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Article |

Race and Dialysis Survival

Anthony J. Bleyer, MD
Arch Intern Med. 1992;152(4):879. doi:10.1001/archinte.1992.00400160159034.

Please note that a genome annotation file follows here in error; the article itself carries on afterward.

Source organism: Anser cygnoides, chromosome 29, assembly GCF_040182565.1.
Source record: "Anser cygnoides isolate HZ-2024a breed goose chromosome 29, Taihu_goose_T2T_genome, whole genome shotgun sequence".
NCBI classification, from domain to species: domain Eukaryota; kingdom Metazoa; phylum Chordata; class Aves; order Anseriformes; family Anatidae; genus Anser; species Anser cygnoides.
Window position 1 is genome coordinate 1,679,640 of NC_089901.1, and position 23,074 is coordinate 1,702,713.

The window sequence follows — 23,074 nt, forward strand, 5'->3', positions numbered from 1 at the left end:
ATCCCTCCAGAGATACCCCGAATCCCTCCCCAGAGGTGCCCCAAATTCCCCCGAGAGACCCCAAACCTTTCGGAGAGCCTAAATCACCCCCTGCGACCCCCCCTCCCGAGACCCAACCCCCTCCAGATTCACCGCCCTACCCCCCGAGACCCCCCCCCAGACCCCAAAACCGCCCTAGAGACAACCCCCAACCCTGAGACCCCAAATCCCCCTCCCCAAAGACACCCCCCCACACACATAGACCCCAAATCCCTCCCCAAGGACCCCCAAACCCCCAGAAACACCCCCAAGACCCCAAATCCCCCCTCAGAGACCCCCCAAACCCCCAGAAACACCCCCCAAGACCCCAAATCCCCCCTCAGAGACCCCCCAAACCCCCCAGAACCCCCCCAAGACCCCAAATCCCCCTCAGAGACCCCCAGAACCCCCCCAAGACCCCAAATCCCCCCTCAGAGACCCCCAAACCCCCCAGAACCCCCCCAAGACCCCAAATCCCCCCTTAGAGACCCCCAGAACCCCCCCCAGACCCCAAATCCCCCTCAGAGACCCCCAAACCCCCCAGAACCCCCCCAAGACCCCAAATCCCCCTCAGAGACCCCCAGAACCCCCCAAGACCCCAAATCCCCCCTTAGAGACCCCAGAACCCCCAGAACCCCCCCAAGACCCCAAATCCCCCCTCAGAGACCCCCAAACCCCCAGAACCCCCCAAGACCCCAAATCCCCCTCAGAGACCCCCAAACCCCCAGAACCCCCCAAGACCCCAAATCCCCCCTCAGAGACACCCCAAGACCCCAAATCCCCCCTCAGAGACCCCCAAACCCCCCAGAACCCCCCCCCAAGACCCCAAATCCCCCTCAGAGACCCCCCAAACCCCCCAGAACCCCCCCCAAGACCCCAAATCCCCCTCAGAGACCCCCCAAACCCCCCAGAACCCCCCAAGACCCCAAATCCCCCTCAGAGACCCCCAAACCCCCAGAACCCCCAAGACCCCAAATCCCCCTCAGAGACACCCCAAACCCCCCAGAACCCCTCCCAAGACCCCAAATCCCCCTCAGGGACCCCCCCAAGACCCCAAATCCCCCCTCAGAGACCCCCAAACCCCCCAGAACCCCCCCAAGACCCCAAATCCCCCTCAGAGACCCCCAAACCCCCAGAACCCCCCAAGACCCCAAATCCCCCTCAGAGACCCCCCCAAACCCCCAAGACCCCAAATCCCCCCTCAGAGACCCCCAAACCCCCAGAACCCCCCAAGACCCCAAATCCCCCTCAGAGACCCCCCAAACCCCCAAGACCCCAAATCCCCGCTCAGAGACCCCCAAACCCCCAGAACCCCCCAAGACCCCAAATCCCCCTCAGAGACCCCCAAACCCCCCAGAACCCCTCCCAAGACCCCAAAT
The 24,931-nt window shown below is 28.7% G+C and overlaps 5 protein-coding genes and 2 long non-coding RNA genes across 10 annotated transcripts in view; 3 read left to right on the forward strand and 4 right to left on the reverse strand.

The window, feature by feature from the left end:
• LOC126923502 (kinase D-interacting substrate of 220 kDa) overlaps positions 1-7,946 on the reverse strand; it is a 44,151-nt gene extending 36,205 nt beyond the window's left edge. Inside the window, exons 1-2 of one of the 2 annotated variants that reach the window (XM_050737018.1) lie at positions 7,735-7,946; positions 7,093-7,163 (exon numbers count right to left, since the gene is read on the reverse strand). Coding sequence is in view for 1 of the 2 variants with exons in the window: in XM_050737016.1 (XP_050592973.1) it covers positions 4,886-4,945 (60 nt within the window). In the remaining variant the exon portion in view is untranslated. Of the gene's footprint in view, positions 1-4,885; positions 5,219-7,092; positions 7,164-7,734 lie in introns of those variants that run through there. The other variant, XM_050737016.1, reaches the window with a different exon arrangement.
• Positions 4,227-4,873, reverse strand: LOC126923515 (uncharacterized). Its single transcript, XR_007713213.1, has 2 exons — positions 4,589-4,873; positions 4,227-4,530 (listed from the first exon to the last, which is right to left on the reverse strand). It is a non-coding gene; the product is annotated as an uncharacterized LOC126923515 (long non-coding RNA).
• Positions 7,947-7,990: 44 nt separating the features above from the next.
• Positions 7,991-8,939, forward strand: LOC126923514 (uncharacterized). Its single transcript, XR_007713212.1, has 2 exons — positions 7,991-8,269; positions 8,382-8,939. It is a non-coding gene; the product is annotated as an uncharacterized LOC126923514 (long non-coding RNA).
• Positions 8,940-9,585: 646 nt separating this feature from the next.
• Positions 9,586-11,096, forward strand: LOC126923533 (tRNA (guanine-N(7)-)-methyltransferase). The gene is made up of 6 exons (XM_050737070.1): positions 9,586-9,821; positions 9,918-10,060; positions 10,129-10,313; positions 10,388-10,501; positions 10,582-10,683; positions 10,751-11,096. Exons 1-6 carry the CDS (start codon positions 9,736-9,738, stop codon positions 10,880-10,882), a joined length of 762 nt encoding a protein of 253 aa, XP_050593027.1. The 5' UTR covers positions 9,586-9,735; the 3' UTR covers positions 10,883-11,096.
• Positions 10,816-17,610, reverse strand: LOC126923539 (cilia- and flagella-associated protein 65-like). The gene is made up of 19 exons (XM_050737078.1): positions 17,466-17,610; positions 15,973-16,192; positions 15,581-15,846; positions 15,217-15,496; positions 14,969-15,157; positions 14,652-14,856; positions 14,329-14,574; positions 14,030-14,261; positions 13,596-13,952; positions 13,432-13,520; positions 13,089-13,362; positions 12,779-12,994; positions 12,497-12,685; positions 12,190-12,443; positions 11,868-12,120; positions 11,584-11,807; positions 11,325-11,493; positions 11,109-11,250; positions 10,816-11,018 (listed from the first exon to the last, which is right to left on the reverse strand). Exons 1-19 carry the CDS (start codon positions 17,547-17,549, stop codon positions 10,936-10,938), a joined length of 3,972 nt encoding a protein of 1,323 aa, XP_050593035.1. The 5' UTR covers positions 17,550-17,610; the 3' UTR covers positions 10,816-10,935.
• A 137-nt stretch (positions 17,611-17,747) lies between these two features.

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To the Editor. —  The excellent editorial by Tierney et al1 concerning the hypertensive nephropathy of blacks contained a misconception that deserves comment. While it is stated that blacks have a poorer survival rate with dialysis than whites, most articles2-5 have determined the contrary.In analyzing the survival of greater than 4000 patients with end-stage renal disease from 1977 through 1981, Held et al2 reported that the relative risk of death for patients undergoing dialysis was 0.84 for blacks compared with that for whites.Data from the 1990 Annual Data Report of the United States Renal Data System,3 encompassing almost all American patients undergoing dialysis, showed that, among patients who had already survived 90 days of dialysis, the fraction of black patients surviving 2 and 5 years was greater than the fraction of nonblack patients. The rate of surviving to 5 years in the 1984 incident


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